The DWP has issued a consultation paper seeking views on an alternative methodology for equalising pensions for the effect of Guaranteed Minimum Pensions (GMPs) by using the GMP conversion process. The consultation covers other issues, including a proposal to reduce fixed rate GMP revaluation. We take a look at both of these changes.

Equalising GMPs and GMP conversion

Schemes that were contracted out of the Additional State Pension between 6 April 1978 and 5 April 1997 had to provide GMPs for their members. Although contracting out on a GMP basis was abolished from 6 April 1997, the GMP requirements continue to apply in respect of GMPs still held by the scheme.

GMP legislation requires GMPs to be calculated on an unequal basis due to different GMP accrual rates for men and women and different payment dates (which remain 60 for women and 65 for men despite changes to state pension age) with knock-on effects on the period over which a GMP must be revalued and when it must be increased in payment.

Following a line of cases before the European Court of Justice, the DWP reached the view that GMPs should be equalised between women and men and, in January 2012, it consulted on draft regulations and draft guidance on equalising GMPs. The majority of responses to that consultation criticised the methodology as overly complex (and arguably unnecessary) with onerous implications, so the Government did not implement those regulations and promised to have a re-think. In 2013, a Working Group was set up to establish whether GMP conversion could be used to achieve equalisation.

The method proposed in the consultation paper involves a one-off calculation to compare the benefits a man would receive with those a woman would receive, with the greater of the amounts then being converted into an ordinary scheme benefit under existing GMP conversion legislation. The method proposed by DWP in 2012 required schemes to compare, on a year by year basis, the benefits payable to a man and the benefits payable to a woman and pay the higher amount: often criticised because in reality no member would “change sex” each year to obtain the higher amount!

It has been possible to convert GMPs to scheme benefits since 6 April 2009, provided that certain conditions are met, although it has been underutilised due to practical complexities. The consultation paper proposes changes to the conversion legislation to clarify the process, including:

  • confirming that conversion is possible in respect of survivors as well as earners
  • imposing a member notification requirement (rather than a consultation requirement) before the conversion takes place
  • imposing no restrictions on transfers made from a GMP-converted scheme.

The DWP confirms its view that GMP conversion can be used to equalise GMPs on an individual basis (ie the trustee does not have to equalise GMPs for the whole scheme membership). However, the Working Group is still considering other issues, for example, those relating to survivors’ benefits, notifying HMRC, treatment of pensions in payment and certain pensions tax issues.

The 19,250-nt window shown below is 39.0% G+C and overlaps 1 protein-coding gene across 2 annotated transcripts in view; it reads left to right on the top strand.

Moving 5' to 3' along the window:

The DWP intends to issue guidance to clarify some of the details of the GMP conversion process once the legislation has been amended.

The DWP stresses that it is not placing any obligation on schemes to adopt this method of equalisation - it merely confirms that in its view such a method would “meet the equalisation obligation derived from EU law”.

For those hoping that Brexit might have seen the end of GMP equalisation, the DWP’s position is that while the UK remains a full member of the European Union the Government will continue to negotiate, implement and apply EU legislation. Whether there is time to implement domestic legislation to reflect this position remains to be seen but if sufficient progress is made, the UK may adopt the same principles despite leaving the European Union.

Whilst this consultation paper is welcome, employers and trustees should appreciate that the ten-stage process mapping out the route to GMP conversion is likely to be time-consuming and costly to adopt. The paper highlights some of the difficulties involved in following the process. Employers and trustees should consider the proposals to decide whether they wish to respond to the consultation in the light of their own scheme’s situation. The consultation closes on 15 January 2017.

Employers and trustees may also wish to speak to their advisers regarding any preparatory work that could usefully be undertaken to determine whether the proposed GMP conversion process is helpful or viable for their scheme.

Fixed rate GMP revaluation

The consultation paper also proposes various changes to contracting-out legislation that remains in force. One change is to reduce the rate of fixed rate GMP revaluation from 4.75% to 4% for early leavers from 6 April 2017.

And don’t forget…

Trustees of schemes that were contracted out until the abolition of contracting out on 6 April 2016 have until 5 April 2017 to pass a resolution to amend their scheme rules to provide for fixed rate GMP revaluation to apply on termination of pensionable service (rather than on termination of contracted-out service). Failing to pass a resolution may leave the scheme having to pay the higher of two amounts of revaluation. If your scheme is affected, please contact your usual Bond Dickinson pensions adviser.